Corporation taxes, the next highest single revenue source, brought in only 9% of the total State revenue. In the State known for its motor vehicle traffic, Gas Taxes bring in about 3% of total State revenue and Vehicle License Fees another 2.5%.

In that year, one-third of all State revenues, about $41 billion, went to support local public schools (K-14), augmented by about $20 billion in local property taxes.

Also in that year,  about 5% of all State revenues, about $6.2 billion supported the two California university systems.

Don't get lost in all these numbers. The simple fact is that 70%-75% of all state revenue comes from Californian's paying income and sales tax. And about 45%-50% of those monies are used to support public education, preschool through graduate school.

When the total personal income of Californian's drop, we have a problem funding public education. In 2008, taxable personal income fell about 9% from the year before and the taxes due on it fell 18%.  Compared to 2006-07, by 2010-11 taxable sales had fallen 11%.

If we had responsible leaders in our State government, tax revenue from a one-time corporation IPO would not be a factor in budgeting. What would be a factor is employment numbers. That's all that matters in California.

That great economic miracle, Facebook, launched in 2004 now has about 3,200 employees and some in California's tech sector.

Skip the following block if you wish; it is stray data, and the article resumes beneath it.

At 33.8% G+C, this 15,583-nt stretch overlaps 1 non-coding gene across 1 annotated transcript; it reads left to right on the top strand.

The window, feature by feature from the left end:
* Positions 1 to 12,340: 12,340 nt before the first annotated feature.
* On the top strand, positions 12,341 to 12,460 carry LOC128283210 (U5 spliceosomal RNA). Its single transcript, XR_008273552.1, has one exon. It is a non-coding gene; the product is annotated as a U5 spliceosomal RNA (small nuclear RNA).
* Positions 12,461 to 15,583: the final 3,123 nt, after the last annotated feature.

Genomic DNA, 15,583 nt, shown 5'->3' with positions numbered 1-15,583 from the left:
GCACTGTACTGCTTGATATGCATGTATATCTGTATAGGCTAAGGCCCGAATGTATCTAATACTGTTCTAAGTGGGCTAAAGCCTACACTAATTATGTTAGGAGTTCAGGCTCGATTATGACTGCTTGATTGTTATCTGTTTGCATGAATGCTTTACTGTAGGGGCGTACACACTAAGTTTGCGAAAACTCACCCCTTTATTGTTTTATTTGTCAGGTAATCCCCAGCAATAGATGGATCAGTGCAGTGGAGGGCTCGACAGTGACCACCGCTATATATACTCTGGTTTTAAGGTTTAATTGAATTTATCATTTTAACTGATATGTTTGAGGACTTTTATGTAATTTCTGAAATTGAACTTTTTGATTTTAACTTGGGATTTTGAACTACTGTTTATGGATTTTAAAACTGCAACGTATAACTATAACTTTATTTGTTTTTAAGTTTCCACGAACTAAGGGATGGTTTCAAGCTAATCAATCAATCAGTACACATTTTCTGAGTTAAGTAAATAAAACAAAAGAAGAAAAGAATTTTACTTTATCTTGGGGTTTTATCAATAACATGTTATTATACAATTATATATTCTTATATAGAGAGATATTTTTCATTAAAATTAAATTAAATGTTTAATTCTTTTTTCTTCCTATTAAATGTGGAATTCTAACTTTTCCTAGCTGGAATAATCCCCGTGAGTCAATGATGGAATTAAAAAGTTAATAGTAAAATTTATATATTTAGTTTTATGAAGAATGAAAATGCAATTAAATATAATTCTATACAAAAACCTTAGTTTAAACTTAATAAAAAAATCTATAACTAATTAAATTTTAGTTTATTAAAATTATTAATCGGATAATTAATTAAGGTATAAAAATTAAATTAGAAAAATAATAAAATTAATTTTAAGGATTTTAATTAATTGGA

Over the last decade, in the process of acquiring 59 companies HP has announced job cuts totaling 120,000 some in the California Tech Sector. Right now HP's workforce is about 350,000 with 54,500 in the U.S. including about 16,000 in California.

While exact numbers are not publicly available, it is likely that while Facebook, one of our wow-isn't-this-an-economic-dynamo tech companies, was hiring 3,000 people, HP, one of our former wow-isn't-this-an-economic-dynamo tech companies, likely laid off 5,000 Californians.

Yeah, sure, there will be some income tax revenue from the Facebook IPO in the next year. At the same time, income tax revenue from employment plus sales tax revenue will remain stagnant or even decline, in constant dollars.

Since 1990, the tech sector - with the help of California's Democratic Party politicians - defrauded Californian's into thinking tech was going to be the source of stable job growth and therefore stable tax revenue growth. In fact, it is as unstable as the construction and the film industries, and maybe even as seasonal as agriculture. But those politicians raised long-term spending commitments in years when one-time extra revenues came in.